Fitzsimons sat for six years as a Federalist in the new House of Representatives. He served on several important committees and was chairman of the Ways and Means Committee. He also chaired the committee that organized the government of the Northwest Territory, and, in the aftermath of the Army’s defeat by Indians in 1791, presided over a select committee that investigated the matter. That committee set an important precedent by asserting that the Congress, under the powers vested in the first article of the Constitution, had the right to oversee the President’s handling of military affairs.

Defeated in 1794, Fitzsimons devoted the rest of his life to business and charitable affairs. Financial reverses in old age did not shake his faith in the common man, nor his sense of obligation to those less fortunate than himself. In a fitting tribute to Fitzsimons’ abiding sense of civic duty, a contemporary noted the fact that “he died (on 26 August 1811, at Philadelphia, Pennsylvania) in the esteem, affection and gratitude of all classes of his fellow citizens.” He is buried at St. Mary’s Roman Catholic Church Cemetery, Philadelphia, Pennsylvania. He was the 2nd Catholic to sign the Constitution.

William Livingston – Signer of the Constitution – New Jersey

thHCB5YE1PWilliam Livingston, US Constitution signator, Continental Congressman, 1st New Jersey Governor, Revolutionary War Brigadier General of the New Jersey Militia, was born on November 30, 1732, at Albany, New York, the fifth son of Catharina (Van Brugh) and Philip Livingston. He was a brother of Philip Livingston, signer of the Declaration of Independence. He spent much of his time growing up with his Dutch maternal grandmother and at age fourteen he left home to minister to the Mohawk Indians. He would boast that he had no English blood in him, only a mixture of Scottish and Dutch. He was graduated from Yale in 1741 after which he studied law and was admitted to the bar in 1748. He practiced law in New York and married Susanna French. They had thirteen children. “As many children as there are states in the Union,” he would boast. He had simple tastes and he a love of the country. He never wore a wig and was described as “plain and genteel.” His own description of himself was “a long nosed, long chinned, ugly looking fellow.” He was elected to the New York Legislature in 1759, but started buying land near Elizabethtown, New Jersey in 1760. He did not move there until 1772 and then lived in the village until 1733 until “Liberty Hall” was completed and he could move in with his family. As the revolution approached he said “We have crossed the Rubicon. We cannot recede nor should I wish we could.” He was soon appointed Brigadier General of the New Jersey Militia. He once wrote, “I can assure you I never was more sensible of my own ‘nothingness’ in military affairs…the fatigue I have lately undergone; constantly rising at two o’clock in the morning to examine our lines which are very extensive, till daybreak.” He did not regret that this would only last for three months when on August 31, 1776 he was elected Governor of New Jersey.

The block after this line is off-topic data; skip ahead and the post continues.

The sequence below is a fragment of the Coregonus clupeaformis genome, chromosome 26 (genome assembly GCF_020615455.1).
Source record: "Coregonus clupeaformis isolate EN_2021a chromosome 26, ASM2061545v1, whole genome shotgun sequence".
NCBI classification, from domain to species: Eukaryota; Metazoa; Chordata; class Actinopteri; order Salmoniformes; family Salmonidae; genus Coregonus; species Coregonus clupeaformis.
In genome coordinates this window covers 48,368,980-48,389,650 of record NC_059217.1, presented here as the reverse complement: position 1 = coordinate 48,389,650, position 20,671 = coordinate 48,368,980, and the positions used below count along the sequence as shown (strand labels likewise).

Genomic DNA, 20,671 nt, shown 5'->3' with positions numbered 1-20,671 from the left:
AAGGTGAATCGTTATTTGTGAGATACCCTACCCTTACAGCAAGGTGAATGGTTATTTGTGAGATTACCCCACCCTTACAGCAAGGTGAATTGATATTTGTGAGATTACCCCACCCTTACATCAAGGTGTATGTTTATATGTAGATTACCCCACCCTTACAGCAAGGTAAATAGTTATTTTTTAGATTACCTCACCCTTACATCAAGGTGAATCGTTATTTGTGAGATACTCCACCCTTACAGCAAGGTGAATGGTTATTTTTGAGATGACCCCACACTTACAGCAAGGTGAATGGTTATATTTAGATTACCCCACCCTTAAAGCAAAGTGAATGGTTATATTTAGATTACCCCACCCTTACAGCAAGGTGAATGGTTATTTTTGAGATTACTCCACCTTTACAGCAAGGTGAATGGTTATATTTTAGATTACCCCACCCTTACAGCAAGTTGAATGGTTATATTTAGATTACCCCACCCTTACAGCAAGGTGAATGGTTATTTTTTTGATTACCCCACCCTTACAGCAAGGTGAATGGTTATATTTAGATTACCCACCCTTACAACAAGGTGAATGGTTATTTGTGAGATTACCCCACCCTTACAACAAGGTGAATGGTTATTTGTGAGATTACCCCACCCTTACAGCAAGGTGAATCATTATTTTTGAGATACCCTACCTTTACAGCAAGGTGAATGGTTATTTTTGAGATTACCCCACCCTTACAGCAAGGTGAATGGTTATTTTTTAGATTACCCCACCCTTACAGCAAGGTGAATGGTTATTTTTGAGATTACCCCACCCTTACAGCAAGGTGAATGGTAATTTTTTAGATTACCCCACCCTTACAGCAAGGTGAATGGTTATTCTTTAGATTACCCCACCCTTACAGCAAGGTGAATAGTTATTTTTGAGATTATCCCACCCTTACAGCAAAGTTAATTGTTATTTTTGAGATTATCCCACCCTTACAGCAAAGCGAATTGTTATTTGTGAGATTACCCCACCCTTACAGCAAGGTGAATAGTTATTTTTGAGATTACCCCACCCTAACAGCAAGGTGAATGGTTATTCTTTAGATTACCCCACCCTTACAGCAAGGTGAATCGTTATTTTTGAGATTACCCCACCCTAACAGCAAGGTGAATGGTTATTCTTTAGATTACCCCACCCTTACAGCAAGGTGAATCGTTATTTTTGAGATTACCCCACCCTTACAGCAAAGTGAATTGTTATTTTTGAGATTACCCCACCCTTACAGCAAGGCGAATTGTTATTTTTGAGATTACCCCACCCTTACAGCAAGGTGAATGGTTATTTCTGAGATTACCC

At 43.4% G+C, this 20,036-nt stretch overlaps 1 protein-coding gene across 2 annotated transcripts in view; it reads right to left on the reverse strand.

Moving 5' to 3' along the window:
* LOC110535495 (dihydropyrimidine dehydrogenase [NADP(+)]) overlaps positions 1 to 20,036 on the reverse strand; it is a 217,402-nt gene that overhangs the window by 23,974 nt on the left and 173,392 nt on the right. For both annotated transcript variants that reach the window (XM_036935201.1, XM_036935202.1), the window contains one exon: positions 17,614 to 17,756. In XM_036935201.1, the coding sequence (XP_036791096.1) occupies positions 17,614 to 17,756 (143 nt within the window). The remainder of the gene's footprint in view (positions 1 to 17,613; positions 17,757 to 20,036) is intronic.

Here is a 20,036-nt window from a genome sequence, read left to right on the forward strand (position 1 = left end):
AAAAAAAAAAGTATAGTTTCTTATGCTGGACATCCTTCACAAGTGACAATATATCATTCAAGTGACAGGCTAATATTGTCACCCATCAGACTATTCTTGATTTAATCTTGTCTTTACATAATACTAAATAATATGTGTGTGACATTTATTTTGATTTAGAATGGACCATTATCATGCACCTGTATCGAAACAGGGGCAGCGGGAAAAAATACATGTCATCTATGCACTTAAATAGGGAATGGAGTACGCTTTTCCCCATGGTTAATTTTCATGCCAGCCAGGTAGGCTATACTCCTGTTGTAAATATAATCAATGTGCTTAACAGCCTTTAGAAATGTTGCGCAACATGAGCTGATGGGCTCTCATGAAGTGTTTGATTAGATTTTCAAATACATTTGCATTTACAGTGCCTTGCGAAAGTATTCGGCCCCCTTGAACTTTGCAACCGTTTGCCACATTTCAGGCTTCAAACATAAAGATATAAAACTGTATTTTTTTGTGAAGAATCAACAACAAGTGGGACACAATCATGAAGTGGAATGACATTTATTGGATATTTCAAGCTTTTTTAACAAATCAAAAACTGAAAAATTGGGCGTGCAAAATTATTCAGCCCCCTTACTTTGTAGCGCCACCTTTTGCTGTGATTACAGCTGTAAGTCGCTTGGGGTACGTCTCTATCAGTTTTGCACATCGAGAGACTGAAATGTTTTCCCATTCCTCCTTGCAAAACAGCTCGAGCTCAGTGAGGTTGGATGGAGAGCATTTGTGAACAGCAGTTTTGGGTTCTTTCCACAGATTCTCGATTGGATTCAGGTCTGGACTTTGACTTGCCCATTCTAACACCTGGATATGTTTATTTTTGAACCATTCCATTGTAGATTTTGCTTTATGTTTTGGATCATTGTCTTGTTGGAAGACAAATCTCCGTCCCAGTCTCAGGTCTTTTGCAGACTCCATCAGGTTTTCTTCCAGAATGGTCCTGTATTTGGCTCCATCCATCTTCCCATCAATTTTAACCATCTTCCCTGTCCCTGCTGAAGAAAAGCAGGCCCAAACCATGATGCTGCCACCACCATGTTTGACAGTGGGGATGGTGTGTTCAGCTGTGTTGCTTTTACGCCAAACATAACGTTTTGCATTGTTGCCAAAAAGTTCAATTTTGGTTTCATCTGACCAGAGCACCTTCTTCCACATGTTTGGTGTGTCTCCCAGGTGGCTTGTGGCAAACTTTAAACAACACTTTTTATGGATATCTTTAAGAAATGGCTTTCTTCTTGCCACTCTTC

Twice his home “Liberty Hall” was attacked by the British with the objective of capturing him, but each time he was forewarned and he eluded them. Once when he was warned that nine fellows were without arms and “dressed like countrymen” to try and capture him he wrote in reply “They are as great blockheads as they are rascals for taking so much pain and running such risk to assassinate an old fellow whose place might instantly be supplied by a successor of greater ability and greater energy.” He was a prolific writer, often using pseudonyms for articles, but his writing was such that George Washington would at times enlist his aides to read his dispatches.

After his wife’s death his health declined rapidly and he would live just another year when he passed to another realm on July 25, 1790. He was followed as governor, by his friend William Paterson, whose daughter would marry his brother’s grandson. His wife and he were both buried first in the family vault in Trinity Churchyard, in Manhattan, New York City and were reinterred with their son Brockholst Livingston in a vault at Green-Wood Cemetery, Brooklyn, Kings County, New York, USA, Plot: Section 98, Lot 564/565, on May 7, 1844.

Roger Sherman – Signer of the Constitution – Conneticut

th - ShermanRoger Sherman, the subject of the present article, was a native of Newton, Massachusetts, where he was born on the 19th of April 1721. His ancestors were from Dedham, in England, whence they removed to America about the year 1635, and settled at Watertown in the same state. The father of Mr. Sherman, whose name was William, was a respectable farmer, but from his moderate circumstances was unable to give his son the advantages of an education, beyond those which were furnished by a parochial school.

He was early apprenticed to a shoemaker, which occupation he followed for some time after he was twenty-two years of age. It is recorded of him, however, that he early, evinced an uncommon thirst for knowledge, and was wont, even while at work on his seat, to have a book open before him, upon which he would employ every moment, not necessarily devoted to the duties of his calling.